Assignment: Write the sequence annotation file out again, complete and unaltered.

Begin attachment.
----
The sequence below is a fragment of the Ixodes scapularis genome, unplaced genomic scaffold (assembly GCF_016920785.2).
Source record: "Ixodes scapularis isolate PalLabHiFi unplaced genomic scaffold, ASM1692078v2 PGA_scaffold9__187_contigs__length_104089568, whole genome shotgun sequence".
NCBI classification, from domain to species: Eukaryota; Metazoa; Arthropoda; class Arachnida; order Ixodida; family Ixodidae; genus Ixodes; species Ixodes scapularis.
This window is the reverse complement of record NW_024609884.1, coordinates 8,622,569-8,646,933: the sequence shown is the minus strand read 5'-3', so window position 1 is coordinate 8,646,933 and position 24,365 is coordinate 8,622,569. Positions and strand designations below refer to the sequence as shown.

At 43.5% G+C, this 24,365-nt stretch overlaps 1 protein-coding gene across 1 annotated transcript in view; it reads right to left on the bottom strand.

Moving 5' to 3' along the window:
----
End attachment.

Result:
The sequence below is a fragment of the Ixodes scapularis genome, unplaced genomic scaffold (assembly GCF_016920785.2).
Source record: "Ixodes scapularis isolate PalLabHiFi unplaced genomic scaffold, ASM1692078v2 PGA_scaffold9__187_contigs__length_104089568, whole genome shotgun sequence".
NCBI classification, from domain to species: Eukaryota; Metazoa; Arthropoda; class Arachnida; order Ixodida; family Ixodidae; genus Ixodes; species Ixodes scapularis.
This window is the reverse complement of record NW_024609884.1, coordinates 8,622,569-8,646,933: the sequence shown is the minus strand read 5'-3', so window position 1 is coordinate 8,646,933 and position 24,365 is coordinate 8,622,569. Positions and strand designations below refer to the sequence as shown.

At 43.5% G+C, this 24,365-nt stretch overlaps 1 protein-coding gene across 1 annotated transcript in view; it reads right to left on the bottom strand.

Moving 5' to 3' along the window: